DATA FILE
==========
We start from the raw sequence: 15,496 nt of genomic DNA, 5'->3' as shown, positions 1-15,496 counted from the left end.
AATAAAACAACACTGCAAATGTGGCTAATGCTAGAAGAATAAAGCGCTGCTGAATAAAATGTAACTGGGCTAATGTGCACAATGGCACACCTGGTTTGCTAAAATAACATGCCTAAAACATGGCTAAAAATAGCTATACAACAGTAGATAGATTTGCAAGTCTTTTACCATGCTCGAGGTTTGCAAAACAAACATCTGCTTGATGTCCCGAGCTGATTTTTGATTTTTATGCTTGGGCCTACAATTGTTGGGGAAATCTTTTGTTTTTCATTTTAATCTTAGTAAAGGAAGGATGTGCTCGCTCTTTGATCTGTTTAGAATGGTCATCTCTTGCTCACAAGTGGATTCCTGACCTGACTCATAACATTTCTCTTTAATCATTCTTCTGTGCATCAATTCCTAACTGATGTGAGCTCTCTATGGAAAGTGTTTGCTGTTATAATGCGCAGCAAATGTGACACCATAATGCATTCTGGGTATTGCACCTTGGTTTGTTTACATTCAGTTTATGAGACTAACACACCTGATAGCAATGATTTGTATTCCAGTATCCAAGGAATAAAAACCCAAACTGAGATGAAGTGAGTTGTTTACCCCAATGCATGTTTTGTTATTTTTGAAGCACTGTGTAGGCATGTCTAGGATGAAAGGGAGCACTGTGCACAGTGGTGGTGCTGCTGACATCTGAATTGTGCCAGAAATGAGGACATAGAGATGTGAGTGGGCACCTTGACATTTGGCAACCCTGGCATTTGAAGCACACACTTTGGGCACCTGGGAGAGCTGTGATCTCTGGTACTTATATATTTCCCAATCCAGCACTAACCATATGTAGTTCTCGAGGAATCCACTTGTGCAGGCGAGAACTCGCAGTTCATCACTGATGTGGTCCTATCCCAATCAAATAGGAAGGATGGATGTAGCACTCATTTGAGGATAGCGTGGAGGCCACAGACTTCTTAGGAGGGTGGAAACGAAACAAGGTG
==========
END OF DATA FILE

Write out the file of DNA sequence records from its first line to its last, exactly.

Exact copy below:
We start from the raw sequence: 15,496 nt of genomic DNA, 5'->3' as shown, positions 1-15,496 counted from the left end.
AATAAAACAACACTGCAAATGTGGCTAATGCTAGAAGAATAAAGCGCTGCTGAATAAAATGTAACTGGGCTAATGTGCACAATGGCACACCTGGTTTGCTAAAATAACATGCCTAAAACATGGCTAAAAATAGCTATACAACAGTAGATAGATTTGCAAGTCTTTTACCATGCTCGAGGTTTGCAAAACAAACATCTGCTTGATGTCCCGAGCTGATTTTTGATTTTTATGCTTGGGCCTACAATTGTTGGGGAAATCTTTTGTTTTTCATTTTAATCTTAGTAAAGGAAGGATGTGCTCGCTCTTTGATCTGTTTAGAATGGTCATCTCTTGCTCACAAGTGGATTCCTGACCTGACTCATAACATTTCTCTTTAATCATTCTTCTGTGCATCAATTCCTAACTGATGTGAGCTCTCTATGGAAAGTGTTTGCTGTTATAATGCGCAGCAAATGTGACACCATAATGCATTCTGGGTATTGCACCTTGGTTTGTTTACATTCAGTTTATGAGACTAACACACCTGATAGCAATGATTTGTATTCCAGTATCCAAGGAATAAAAACCCAAACTGAGATGAAGTGAGTTGTTTACCCCAATGCATGTTTTGTTATTTTTGAAGCACTGTGTAGGCATGTCTAGGATGAAAGGGAGCACTGTGCACAGTGGTGGTGCTGCTGACATCTGAATTGTGCCAGAAATGAGGACATAGAGATGTGAGTGGGCACCTTGACATTTGGCAACCCTGGCATTTGAAGCACACACTTTGGGCACCTGGGAGAGCTGTGATCTCTGGTACTTATATATTTCCCAATCCAGCACTAACCATATGTAGTTCTCGAGGAATCCACTTGTGCAGGCGAGAACTCGCAGTTCATCACTGATGTGGTCCTATCCCAATCAAATAGGAAGGATGGATGTAGCACTCATTTGAGGATAGCGTGGAGGCCACAGACTTCTTAGGAGGGTGGAAACGAAACAAGGTG